They may have wired ahead to Canford to stop us.
Well, we won't go on to Canford.
We'll get out at Swinton Junction.
From Swinton, we can go into the west country to Devon or Cornwall.
We'll choose some little country place, quiet and lovely.
It's the end of the world.
Lonely and lovely.
We'll be safe here, even if...
We'll phone first, and then we'll see.
All right, Mrs. Deventer, he can come for a couple of hours tomorrow...
and I'll look in on Friday.
- Thank you, Doctor. - Goodbye.
- Morning, ma'am. - Good morning.
Sorry I wasn't down.
- Were you wanting rooms? - Well, that depends.
- May I use your telephone? - Certainly. It's in there.
Thank you.
Smithy, come and sit down. You look worn out.
He does look poorly. The poor dear.
Is this the phone?
Yes. You just picks it up, turns the handle...
Yes. Thank you.
I want to make a trunk call, please.
Melbridge 4294.
Clevedon 2707.
Hello, Paula.
No, he's all right. Come to in a jiffy.
Right as rain, barring a bump on his head.
Big as an apple, it was.
That fellow of yours must have given him what I gave the gunner.
What? A bump.
Biffer, don't make me laugh. I'll go into hysterics. What?
He is an angel. So are you.
Do you mind if I rush off now and tell Smithy? He'll be so happy.
A thousand thanks, darling, and goodbye.
Smithy, it's all right.
Isn't it wonderful? Sam's all right.
Now you have nothing to worry about, nothing.
Sam's being awfully decent about it. He says it was just an accident.
An accident?
It's a friend of ours who had a bad fall.
We were terribly worried about him, but it's all right.
And we would like to stay...
that is, if you can have us.
Well, I've got a nice double front. Sun comes in all day.
Just the thing for your husband after the flu.
He's not my husband.
Not yet, I mean. We're just sort of engaged.
I've got two nice rooms adjoining...
with hot and cold and a view of the lake.
If you'd like to come up.
Smithy, isn't it wonderful?
I'm so thankful. I was terribly worried.
All you have to do is to get well, and you will get well, won't you...
in this lovely place? Say it. Let me hear you say it.
- I will. - That's the spirit.
I had to tell her we were engaged. You don't mind, do you?
I thought you was behind me.
Don't you want to see the rooms?
I'm sorry. Yes, of course. We're just coming.
Come on, Smithy.
If I were you, I'd open it.
Smithy, you are a fraud. I'm simply dying of curiosity.
It's from Liverpool, from that newspaper.
I say. So it is.
"Liverpool Mercury. Managing Editor, Samuel C. Henson."
Must be about that article you sent them.
- Yes, I suppose it could be. - For pity's sake, Smithy, open it.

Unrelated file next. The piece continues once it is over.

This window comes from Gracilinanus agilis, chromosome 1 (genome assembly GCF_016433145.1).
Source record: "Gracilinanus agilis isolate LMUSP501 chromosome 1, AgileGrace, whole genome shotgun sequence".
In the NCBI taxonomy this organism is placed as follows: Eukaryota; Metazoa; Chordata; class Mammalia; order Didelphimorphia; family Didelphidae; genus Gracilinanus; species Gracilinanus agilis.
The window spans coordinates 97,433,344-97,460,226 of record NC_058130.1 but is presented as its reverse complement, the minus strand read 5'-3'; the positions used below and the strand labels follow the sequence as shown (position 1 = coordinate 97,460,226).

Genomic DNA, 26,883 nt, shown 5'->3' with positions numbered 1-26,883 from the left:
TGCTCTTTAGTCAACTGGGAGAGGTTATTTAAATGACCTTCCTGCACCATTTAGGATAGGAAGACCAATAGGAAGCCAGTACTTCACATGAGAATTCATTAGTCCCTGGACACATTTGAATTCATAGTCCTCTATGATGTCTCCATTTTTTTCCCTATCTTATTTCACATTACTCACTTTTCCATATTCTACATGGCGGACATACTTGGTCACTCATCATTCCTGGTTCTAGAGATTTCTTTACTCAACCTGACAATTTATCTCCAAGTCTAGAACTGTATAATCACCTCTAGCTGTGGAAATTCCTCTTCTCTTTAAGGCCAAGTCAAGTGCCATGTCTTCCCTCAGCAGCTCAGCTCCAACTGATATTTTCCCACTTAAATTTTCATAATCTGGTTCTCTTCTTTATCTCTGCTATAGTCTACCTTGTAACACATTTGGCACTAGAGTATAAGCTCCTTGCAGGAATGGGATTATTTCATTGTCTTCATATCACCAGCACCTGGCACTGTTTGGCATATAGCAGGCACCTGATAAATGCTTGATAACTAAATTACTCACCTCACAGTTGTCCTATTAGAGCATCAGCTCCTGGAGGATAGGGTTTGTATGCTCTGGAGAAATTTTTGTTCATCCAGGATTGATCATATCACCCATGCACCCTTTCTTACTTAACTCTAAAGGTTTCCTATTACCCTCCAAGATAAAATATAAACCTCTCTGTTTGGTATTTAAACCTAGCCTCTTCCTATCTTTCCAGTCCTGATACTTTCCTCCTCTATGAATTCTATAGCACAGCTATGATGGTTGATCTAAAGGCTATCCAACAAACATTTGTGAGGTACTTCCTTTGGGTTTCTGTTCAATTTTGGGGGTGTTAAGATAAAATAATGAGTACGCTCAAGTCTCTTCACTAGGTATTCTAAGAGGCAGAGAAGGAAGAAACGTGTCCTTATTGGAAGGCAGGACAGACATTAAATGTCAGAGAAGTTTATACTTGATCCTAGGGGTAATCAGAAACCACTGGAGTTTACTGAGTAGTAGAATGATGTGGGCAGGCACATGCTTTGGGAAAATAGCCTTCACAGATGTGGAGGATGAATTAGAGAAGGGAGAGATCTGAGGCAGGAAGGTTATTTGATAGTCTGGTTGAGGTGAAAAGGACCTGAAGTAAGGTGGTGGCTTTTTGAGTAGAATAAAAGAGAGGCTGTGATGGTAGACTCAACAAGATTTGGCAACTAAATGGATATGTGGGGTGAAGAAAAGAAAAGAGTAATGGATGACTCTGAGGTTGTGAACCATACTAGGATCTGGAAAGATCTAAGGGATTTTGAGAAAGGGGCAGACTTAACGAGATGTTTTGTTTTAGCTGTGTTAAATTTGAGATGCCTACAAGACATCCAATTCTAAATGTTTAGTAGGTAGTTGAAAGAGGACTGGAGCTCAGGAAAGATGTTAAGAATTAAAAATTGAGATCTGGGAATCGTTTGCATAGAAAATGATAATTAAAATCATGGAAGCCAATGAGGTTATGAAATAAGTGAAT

- It's a check. - I don't believe it. Let me look.
It's a small check, but it's a check.
Smithy, how wonderful.
- Aren't you terribly happy? - Yes, I am.
- Means an awful lot. - Smithy, I'm proud of you.
You didn't know you had an author on your hands, did you?
Yes, I did. I knew you were good. I'm really not a bit surprised.
You think I can sell another?
Another and another and another. Lots of them.
Smithy, I wonder if you were a writer before you...
- Before the war. - Yes, I've wondered that, too.
Aren't you terribly curious? About the past, I mean?
Well, I'd like to know, but the present's looking up.
Supposing it all came back to you suddenly...
and it was awfully grand, with all sorts of wonderful people?
I wouldn't mind a bit.
You might even be married, Smithy. Who knows?
- How can you be so sure? - Well, because...
Paula, I wonder if I could make a living at writing.
Of course you could.
Make a regular income, be independent.
Why not?
And I'm getting quite good at typewriting.
It's a lot of nerve, but...
I've fallen in love with you.
No, you haven't. You're just being a gentleman.
No. I'm nothing of the sort.
I'm asking you to marry me...
on a check for two guineas.
Smithy, don't ask me, please.
I might take you up on it. I'm just that shameless.
I've run after you from the very beginning. You know I have.
I've never let you out of my sight since I first saw you in that little shop.
- Never do it, Paula. - What?
Never leave me out of your sight. Never again.
Smithy, you do mean it?
You do want it? Really?
More than anything else in the world.
My life began with you.
I can't imagine a future without you.
I better say yes quickly before you change your mind.
It's yes, darling.
Now I can relax.
I'm hungry.
- Smithy. - What is it?